Kyrgyzstan women who work as migrant workers and a “lost generation of children
A dichotomy between the benefits of economic growth and social effects always marks migration of workers.
Based on a 2016 United Nations Population Fund (UNFPA) study conducted in Kyrgyzstan, women who have migrated have to endure a lot of ridicule when they return home.
In a survey of 6,000 households in the study, it was discovered that more than half respondents (51 percent for women and 61% males) consider that the “wife’s career is less important than the career of her husband”. However 43% of males as well as 38% of females believed that “woman’s work has negative impact on family and children”. The majority of people were in agreement they believed that “a real woman is willing do housekeeping – it is a pleasure for her”.
Women returning from relocation also have issues with returning to their families and separation from children. However, studies have found that remittances to home are usually used for regular consumption such as clothing, food, medicine and other items. The majority of savings are put to buying things like cars or homes.
It is not easy to determine what percentage of money transferred by women who are migrant workers however it is mentioned that the migrants from Kyrgyzstan transfer an average of 1/3 of the GDP of the country between 2012 and 2014.
Experience and independence
Despite the stigmatized public reaction to women’s labor migration, it is a great way for women to attain financial independence and get the an experience in making personal decisions regarding partner, budget and investments that they would not make in the traditional patriarchal rural communities from which they typically come. The process of transferring labour is also the most accessible method to socialize for them.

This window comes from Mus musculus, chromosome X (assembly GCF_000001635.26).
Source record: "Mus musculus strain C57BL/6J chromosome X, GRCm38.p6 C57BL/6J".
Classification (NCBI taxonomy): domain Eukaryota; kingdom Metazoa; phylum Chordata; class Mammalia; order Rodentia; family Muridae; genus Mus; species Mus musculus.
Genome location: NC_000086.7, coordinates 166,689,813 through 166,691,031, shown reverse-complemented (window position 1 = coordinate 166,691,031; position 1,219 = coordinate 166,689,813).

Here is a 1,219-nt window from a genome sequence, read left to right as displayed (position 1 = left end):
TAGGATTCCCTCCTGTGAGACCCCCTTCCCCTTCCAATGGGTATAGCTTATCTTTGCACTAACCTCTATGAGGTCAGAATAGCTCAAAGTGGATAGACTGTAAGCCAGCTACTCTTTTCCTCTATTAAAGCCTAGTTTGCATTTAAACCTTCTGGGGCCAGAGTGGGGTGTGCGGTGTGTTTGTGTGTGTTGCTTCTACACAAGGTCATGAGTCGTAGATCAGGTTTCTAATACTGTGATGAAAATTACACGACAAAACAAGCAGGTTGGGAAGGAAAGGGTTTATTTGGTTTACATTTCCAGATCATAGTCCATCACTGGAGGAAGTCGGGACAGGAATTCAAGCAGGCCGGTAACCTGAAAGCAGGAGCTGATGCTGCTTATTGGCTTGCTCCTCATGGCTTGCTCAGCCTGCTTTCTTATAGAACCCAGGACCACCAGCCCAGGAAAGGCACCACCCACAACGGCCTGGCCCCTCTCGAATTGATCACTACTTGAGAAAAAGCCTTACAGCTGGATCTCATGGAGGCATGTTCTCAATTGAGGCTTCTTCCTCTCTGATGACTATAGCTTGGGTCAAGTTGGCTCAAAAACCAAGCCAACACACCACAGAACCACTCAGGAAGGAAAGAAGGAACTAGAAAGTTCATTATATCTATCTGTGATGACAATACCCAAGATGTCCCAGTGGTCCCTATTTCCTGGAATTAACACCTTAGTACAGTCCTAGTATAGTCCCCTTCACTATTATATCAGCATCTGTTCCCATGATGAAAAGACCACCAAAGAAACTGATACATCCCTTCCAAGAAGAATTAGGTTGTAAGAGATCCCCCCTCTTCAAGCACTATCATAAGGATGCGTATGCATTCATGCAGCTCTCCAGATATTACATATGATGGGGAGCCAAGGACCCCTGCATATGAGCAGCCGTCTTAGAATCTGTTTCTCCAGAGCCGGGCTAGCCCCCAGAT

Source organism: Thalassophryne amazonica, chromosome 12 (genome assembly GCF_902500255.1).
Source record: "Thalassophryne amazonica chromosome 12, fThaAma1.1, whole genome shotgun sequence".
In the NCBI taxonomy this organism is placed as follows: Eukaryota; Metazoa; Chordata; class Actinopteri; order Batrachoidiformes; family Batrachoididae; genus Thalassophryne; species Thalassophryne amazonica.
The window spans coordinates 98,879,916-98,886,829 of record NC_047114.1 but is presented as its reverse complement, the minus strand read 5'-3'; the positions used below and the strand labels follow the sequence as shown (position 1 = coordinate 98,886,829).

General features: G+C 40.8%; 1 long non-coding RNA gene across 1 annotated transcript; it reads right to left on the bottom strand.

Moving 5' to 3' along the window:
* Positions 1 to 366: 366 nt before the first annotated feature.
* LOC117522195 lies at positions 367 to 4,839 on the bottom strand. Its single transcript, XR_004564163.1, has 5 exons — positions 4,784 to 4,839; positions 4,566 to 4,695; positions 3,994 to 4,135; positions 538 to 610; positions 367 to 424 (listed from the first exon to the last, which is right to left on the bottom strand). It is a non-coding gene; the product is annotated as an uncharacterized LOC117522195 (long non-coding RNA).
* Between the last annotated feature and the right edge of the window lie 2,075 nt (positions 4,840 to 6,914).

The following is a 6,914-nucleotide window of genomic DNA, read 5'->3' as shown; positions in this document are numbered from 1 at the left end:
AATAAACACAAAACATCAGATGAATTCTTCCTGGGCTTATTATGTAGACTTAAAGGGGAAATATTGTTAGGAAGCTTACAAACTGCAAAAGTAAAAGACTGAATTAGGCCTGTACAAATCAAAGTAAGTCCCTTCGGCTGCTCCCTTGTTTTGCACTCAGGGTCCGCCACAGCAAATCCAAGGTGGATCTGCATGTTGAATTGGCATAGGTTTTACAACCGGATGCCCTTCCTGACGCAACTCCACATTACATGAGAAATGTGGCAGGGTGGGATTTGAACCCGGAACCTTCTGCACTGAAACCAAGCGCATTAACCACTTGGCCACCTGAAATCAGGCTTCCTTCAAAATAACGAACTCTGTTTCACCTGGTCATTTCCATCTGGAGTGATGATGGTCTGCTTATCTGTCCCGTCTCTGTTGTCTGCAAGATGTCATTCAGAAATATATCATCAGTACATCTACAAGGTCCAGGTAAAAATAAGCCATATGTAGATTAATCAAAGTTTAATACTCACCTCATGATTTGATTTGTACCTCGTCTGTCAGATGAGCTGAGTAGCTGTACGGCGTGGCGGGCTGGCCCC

The gender gap is transformed by migration in contemporary Kyrgyz society, where the Soviet female emancipation movement, as well as the revival of Islam and capitalism, all compete in the creation of an entirely new national identity.
These changes are seen as a threat to many Kyrgyz males, some who resort to violence. The new climate has led to the rise of nationalist Kyrgyz male groups, known as “Patriots”, who create “moral police” to pursue Kyrgyz women who live their own unmoral way of life in Russia.
In the UNFPA survey, these actions are favored by a large portion part of Kyrgyz population:
More than half of respondents favor their nationalist organizations … the stripping the migrant womenand uploading photos and videos of ‘punishment’ for poor behavior. In the same way 22 percent females and 26 percent of males are not against it for a man to start an entirely new family during a migration in the event that he takes care of his family that he left in his country of their origin.
Criticism was only confined to the circles of the liberal minorities.
“What girls are accused of is due to inequality and poverty. However, no one has the right to offer an opinion on their moral actions. If these people were true patriots, they’d … assist to find work, and look for homes”, claimed Nurgul Asylbekova. She is a United Nations Development Programme representative.
Beyond the attacks, the underlying issue is a conflict in the public eye regarding what is a Kyrgyz woman should look like and what is the Kyrgyz man. It is a sign of a fracture within Kyrzgyz society.